Confusion mars vendors’ inoculation

THE Covid-19 vaccination programme targeting informal traders in Bulawayo began yesterday with a number of vendors being turned away upon failure to produce formal letters from the local authority as proof that they were licenced hawkers.

The government is targeting to vaccinate at least 15 000 market vendors in 10 days at market places largely considered as hotspots.  

The programme is being rolled out at Large City Hall, Renkini (bus terminus) and Sokusile Shopping Centre before being taken to other market places around the city. 

According to authorities at the Large City Hall, one has to produce a licence from the Bulawayo City Council (BCC) as proof that they are a registered informal trader. 

When the Daily News visited the vaccination site, some frustrated and fuming vendors said authorities were failing them because they wanted to be vaccinated despite not possessing the licences. 

Many workers from various supermarkets and firms from around the city also showed up and were turned away.  At first, the workers were told to go and collect letters from their management, but upon return, they were told they were excluded from the targeted populace. 

Police officers manning the area could be seen moving around trying to explain to people who were eligible and not in the targeted inoculation exercise. 

“Those without letters, can you please leave the queue and those from reputable supermarkets and companies this is not your opportunity. Here we want informal traders with letters from the city council as proof that they are registered. If you don’t possess such qualities, please leave the queue,” said an officer screening people at the centre. 

Disgruntled traders, who had arrived at Large City Hall as early as 5am, said it was not fair to be turned away without getting the jab. 

“Some of us are just vendors who move around selling, and we don’t have any licence from city council. 

“When the government announced this programme, it did not specify about letters and licences. So, how do people like us get vaccinated? After all, this is a basic right that everyone should access. At the end of the day, we mix with people also,” said one of the vendors.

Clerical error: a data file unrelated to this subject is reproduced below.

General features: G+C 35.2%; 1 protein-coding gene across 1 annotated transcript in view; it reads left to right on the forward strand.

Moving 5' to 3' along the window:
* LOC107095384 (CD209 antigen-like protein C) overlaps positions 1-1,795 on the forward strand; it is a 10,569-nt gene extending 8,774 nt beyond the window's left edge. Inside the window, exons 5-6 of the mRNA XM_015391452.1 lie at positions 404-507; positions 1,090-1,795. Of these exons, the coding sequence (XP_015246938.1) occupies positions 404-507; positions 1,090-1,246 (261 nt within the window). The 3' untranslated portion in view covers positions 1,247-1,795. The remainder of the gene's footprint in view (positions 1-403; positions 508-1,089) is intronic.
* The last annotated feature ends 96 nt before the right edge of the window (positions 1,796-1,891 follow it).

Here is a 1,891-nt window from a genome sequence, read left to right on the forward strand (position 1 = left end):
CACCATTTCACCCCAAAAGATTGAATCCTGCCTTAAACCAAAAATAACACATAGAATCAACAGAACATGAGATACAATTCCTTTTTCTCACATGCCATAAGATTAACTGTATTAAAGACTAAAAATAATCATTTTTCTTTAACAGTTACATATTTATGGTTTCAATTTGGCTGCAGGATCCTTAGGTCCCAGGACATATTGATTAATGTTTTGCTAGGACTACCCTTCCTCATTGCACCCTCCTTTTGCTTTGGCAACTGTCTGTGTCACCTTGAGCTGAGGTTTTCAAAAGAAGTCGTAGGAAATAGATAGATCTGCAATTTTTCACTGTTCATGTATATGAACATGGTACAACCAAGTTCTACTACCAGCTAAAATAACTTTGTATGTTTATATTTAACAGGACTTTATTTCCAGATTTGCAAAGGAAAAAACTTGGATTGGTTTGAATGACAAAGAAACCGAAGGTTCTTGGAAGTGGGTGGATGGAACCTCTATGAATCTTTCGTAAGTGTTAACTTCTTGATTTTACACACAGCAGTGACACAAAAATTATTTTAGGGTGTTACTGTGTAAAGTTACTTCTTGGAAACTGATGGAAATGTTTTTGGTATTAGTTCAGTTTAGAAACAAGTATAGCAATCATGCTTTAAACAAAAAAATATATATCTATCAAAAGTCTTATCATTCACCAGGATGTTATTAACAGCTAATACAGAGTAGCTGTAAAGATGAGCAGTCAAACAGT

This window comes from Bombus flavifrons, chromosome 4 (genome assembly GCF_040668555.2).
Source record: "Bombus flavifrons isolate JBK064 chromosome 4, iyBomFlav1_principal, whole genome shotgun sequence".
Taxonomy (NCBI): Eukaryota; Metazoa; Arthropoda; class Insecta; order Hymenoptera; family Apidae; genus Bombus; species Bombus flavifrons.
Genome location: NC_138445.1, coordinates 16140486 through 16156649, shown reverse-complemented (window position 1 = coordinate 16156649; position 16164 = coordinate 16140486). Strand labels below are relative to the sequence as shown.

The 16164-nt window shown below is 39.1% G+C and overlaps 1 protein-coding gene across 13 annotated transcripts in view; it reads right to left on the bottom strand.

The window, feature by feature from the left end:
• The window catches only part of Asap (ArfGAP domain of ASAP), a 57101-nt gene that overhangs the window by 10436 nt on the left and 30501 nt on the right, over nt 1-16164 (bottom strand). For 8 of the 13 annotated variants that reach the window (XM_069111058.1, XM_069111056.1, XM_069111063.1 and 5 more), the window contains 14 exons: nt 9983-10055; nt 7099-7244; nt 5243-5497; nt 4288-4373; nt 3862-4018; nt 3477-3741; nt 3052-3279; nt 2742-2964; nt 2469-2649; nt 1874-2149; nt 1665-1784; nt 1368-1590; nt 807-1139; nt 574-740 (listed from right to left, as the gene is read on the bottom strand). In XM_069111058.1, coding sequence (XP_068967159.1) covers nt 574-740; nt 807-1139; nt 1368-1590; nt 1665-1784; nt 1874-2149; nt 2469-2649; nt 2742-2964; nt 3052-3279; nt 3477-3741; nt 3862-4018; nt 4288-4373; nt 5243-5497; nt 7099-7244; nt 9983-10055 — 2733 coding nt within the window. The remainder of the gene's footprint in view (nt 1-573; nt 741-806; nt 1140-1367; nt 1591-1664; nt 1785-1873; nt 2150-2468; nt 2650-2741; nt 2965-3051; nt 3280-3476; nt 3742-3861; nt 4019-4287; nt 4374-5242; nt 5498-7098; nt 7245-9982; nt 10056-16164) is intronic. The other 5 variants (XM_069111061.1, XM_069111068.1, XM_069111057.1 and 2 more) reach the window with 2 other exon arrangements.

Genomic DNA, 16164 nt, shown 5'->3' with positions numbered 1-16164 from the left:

Another vendor accused the officials and health workers at the vaccination site of corruption. 

“Some people have just come now, but already they are in front of the queue. While it is a government programme, there are people who have personalised it and it is now a matter of who knows who. I believe such programmes should be non-partisan,” said Collen Nyathi. 

Those who produced the required documents received their jabs although they complained that the process was slow. 

Bulawayo Vendors and Traders Association’s executive director Michael Ndiweni said inoculating the informal sector was crucial in the government’s fight against Covid-19. 

“We welcome the vaccination drive because it is what we have been advocating for and we are happy that the government has responded.  

“We are calling on traders to respond also and get vaccinated because this is the only way that we can achieve herd immunity and be able to work as informal traders,” Ndiweni said. 

Bulawayo provincial medical director Welcome Mlilo said the exercise would encourage the uptake of the vaccine by many people as the country targets herd immunity. 

“The programme aimed at vaccinating informal market traders kicked off today (yesterday) and will run up to July 15. We are targeting to vaccinate around 15 000 market traders during this exercise. We are expecting a positive turn up of informal traders as the country targets herd immunity,” he said. 

Zimbabwe recently received 500 000 vaccines to boost the national inoculation drive with a further two million doses expected by August. 

As of yesterday, 797 715 had received their Covid-19 vaccines, while authorities are targeting at least 10 million by year end. 

Tamary Chikiwa